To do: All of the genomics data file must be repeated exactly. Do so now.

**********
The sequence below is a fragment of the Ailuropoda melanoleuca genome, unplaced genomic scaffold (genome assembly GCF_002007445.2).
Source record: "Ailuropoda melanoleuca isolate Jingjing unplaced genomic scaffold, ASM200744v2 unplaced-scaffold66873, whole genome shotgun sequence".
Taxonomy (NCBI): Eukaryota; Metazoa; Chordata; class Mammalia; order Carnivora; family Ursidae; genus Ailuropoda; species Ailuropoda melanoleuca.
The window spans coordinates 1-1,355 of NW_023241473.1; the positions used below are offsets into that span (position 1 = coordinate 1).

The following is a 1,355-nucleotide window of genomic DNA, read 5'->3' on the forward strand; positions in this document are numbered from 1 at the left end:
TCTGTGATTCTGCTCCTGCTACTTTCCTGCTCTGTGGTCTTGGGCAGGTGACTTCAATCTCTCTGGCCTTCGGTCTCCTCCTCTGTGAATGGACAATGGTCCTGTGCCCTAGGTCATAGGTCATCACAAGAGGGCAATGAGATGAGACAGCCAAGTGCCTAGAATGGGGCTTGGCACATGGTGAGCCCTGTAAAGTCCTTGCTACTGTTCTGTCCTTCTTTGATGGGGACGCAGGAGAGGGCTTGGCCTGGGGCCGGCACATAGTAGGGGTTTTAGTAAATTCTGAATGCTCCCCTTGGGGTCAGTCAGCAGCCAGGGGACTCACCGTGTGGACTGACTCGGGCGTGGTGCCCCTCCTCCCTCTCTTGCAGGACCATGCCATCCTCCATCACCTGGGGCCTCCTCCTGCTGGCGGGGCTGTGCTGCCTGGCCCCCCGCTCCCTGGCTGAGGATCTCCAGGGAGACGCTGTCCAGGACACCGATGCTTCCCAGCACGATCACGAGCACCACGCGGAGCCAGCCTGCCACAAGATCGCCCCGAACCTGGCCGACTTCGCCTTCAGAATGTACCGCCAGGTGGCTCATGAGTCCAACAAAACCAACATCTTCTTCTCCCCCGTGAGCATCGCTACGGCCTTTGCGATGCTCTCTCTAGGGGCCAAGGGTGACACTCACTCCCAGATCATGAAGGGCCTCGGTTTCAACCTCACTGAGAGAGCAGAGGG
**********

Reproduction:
The sequence below is a fragment of the Ailuropoda melanoleuca genome, unplaced genomic scaffold (genome assembly GCF_002007445.2).
Source record: "Ailuropoda melanoleuca isolate Jingjing unplaced genomic scaffold, ASM200744v2 unplaced-scaffold66873, whole genome shotgun sequence".
Taxonomy (NCBI): Eukaryota; Metazoa; Chordata; class Mammalia; order Carnivora; family Ursidae; genus Ailuropoda; species Ailuropoda melanoleuca.
The window spans coordinates 1-1,355 of NW_023241473.1; the positions used below are offsets into that span (position 1 = coordinate 1).

The following is a 1,355-nucleotide window of genomic DNA, read 5'->3' on the forward strand; positions in this document are numbered from 1 at the left end:
TCTGTGATTCTGCTCCTGCTACTTTCCTGCTCTGTGGTCTTGGGCAGGTGACTTCAATCTCTCTGGCCTTCGGTCTCCTCCTCTGTGAATGGACAATGGTCCTGTGCCCTAGGTCATAGGTCATCACAAGAGGGCAATGAGATGAGACAGCCAAGTGCCTAGAATGGGGCTTGGCACATGGTGAGCCCTGTAAAGTCCTTGCTACTGTTCTGTCCTTCTTTGATGGGGACGCAGGAGAGGGCTTGGCCTGGGGCCGGCACATAGTAGGGGTTTTAGTAAATTCTGAATGCTCCCCTTGGGGTCAGTCAGCAGCCAGGGGACTCACCGTGTGGACTGACTCGGGCGTGGTGCCCCTCCTCCCTCTCTTGCAGGACCATGCCATCCTCCATCACCTGGGGCCTCCTCCTGCTGGCGGGGCTGTGCTGCCTGGCCCCCCGCTCCCTGGCTGAGGATCTCCAGGGAGACGCTGTCCAGGACACCGATGCTTCCCAGCACGATCACGAGCACCACGCGGAGCCAGCCTGCCACAAGATCGCCCCGAACCTGGCCGACTTCGCCTTCAGAATGTACCGCCAGGTGGCTCATGAGTCCAACAAAACCAACATCTTCTTCTCCCCCGTGAGCATCGCTACGGCCTTTGCGATGCTCTCTCTAGGGGCCAAGGGTGACACTCACTCCCAGATCATGAAGGGCCTCGGTTTCAACCTCACTGAGAGAGCAGAGGG